Some states require licensing for lead paint removal. Contact your state’s licensing board for more information.

Employers may require workers to have a driver’s license to commute to jobsites.

Advancement

After gaining experience, painters may advance to supervisors, superintendents, or managers, directing other painters and the jobsite. Painters may also work as estimators or start their own business. 

Painters who work in a union may have advancement opportunities within the organization as a union official, training instructor, or business manager. 

Important Qualities

Ability to work at heights. Painters must be able to work at heights on scaffolding, lifts, and ladders. 

Communication skills. Painters interact with clients and must be able to convey information in order to ensure accuracy of color selection and application techniques. Painters must also communicate with coworkers.

Detail oriented. Painters must be precise when creating or painting edges for overall quality of appearance.

Physical stamina. Painters should be able to stay physically active for many hours and spend much of the workday standing or climbing ladders.

Physical strength. Painters must be able to lift at least 50 pounds and move heavy items during the course of a job.

Pay About this section

Construction and Maintenance Painters

Median annual wages, May 2020

Construction trades workers

$47,480

Painters, construction and maintenance

$42,130

Total, all occupations

$41,950

 

The median annual wage for painters, construction and maintenance was $42,130 in May 2020. The median wage is the wage at which half the workers in an occupation earned more than that amount and half earned less. The lowest 10 percent earned less than $28,290, and the highest 10 percent earned more than $70,470.

In May 2020, the median annual wages for painters, construction and maintenance in the top industries in which they worked were as follows:

Government $58,040
Nonresidential building construction 43,930
Residential building construction 42,680
Painting and wall covering contractors 40,850

Apprentices make less than fully trained painters, but they receive increases as they learn to do more.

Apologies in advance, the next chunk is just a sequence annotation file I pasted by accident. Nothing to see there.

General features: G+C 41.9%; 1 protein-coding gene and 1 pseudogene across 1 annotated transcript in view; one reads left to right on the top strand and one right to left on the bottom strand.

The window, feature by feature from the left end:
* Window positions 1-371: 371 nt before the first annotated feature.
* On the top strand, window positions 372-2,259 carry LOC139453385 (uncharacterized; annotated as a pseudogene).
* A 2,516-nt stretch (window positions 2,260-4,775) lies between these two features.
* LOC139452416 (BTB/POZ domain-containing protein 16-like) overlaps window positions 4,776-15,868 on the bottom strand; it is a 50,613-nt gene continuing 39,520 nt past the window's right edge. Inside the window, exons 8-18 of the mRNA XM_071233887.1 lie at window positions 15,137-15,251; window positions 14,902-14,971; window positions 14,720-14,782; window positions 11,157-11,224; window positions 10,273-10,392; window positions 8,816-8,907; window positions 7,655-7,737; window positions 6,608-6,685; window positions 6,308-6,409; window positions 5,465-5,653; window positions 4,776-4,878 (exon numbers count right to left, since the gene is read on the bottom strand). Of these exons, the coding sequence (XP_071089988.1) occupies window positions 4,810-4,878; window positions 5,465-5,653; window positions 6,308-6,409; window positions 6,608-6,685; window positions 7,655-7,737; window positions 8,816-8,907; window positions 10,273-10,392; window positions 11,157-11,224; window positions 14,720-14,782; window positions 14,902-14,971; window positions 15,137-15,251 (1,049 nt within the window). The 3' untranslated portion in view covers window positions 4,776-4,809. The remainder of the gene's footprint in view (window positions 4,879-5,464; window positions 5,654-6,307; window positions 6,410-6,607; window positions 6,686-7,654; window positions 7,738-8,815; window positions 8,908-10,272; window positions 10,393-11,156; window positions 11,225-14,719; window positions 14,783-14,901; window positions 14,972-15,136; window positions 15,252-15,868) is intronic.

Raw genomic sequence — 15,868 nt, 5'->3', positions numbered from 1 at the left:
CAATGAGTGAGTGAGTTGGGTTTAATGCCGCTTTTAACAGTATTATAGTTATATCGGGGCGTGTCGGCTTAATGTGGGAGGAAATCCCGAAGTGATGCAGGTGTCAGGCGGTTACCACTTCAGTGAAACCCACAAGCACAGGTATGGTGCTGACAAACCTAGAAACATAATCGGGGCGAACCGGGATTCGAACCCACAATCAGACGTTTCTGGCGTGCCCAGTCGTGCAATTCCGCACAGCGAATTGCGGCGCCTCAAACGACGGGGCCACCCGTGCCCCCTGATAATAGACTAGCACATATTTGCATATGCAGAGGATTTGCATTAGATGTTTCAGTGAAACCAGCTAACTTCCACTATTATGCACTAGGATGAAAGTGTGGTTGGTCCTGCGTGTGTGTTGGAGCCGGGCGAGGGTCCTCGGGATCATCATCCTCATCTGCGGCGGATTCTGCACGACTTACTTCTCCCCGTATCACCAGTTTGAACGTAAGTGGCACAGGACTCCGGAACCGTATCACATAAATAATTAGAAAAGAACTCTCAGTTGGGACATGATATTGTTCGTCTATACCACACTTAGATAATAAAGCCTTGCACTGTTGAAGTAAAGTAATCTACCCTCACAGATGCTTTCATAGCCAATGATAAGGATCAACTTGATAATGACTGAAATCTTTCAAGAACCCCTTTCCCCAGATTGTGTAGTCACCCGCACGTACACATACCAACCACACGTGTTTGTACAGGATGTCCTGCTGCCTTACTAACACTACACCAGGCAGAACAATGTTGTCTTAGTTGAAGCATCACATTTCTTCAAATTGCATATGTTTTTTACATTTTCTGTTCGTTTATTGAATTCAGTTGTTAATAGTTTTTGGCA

Most painters work full time. Self-employed workers may be able to set their own schedule.

Job Outlook About this section

Construction and Maintenance Painters

Percent change in employment, projected 2020-30

Total, all occupations

8%

Construction trades workers

5%

Painters, construction and maintenance

5%

 

Employment of painters, construction and maintenance is projected to grow 5 percent from 2020 to 2030, slower than the average for all occupations.

Despite limited employment growth, about 32,700 openings for painters, construction and maintenance are projected each year, on average, over the decade. Most of those openings are expected to result from the need to replace workers who transfer to different occupations or exit the labor force, such as to retire.

Employment

Much of the projected employment growth in this occupation is due to recovery from the COVID-19 recession that began in 2020.

The expected increase in new construction will continue to create a need for painters. Investors who sell or lease properties also will require painters’ services. However, many homeowners choose to paint themselves, which will temper employment growth for painters.

Employment projections data for painters, construction and maintenance , 2020-30
Occupational Title SOC Code Employment, 2020 Projected Employment, 2030 Change, 2020-30 Employment by Industry
Percent Numeric

SOURCE: U.S. Bureau of Labor Statistics, Employment Projections program

Painters, construction and maintenance

47-2141 350,800 369,100 5 18,300 Get data

State & Area Data About this section

Occupational Employment and Wage Statistics (OEWS)

The Occupational Employment and Wage Statistics (OEWS) program produces employment and wage estimates annually for over 800 occupations. These estimates are available for the nation as a whole, for individual states, and for metropolitan and nonmetropolitan areas. The link(s) below go to OEWS data maps for employment and wages by state and area.

Projections Central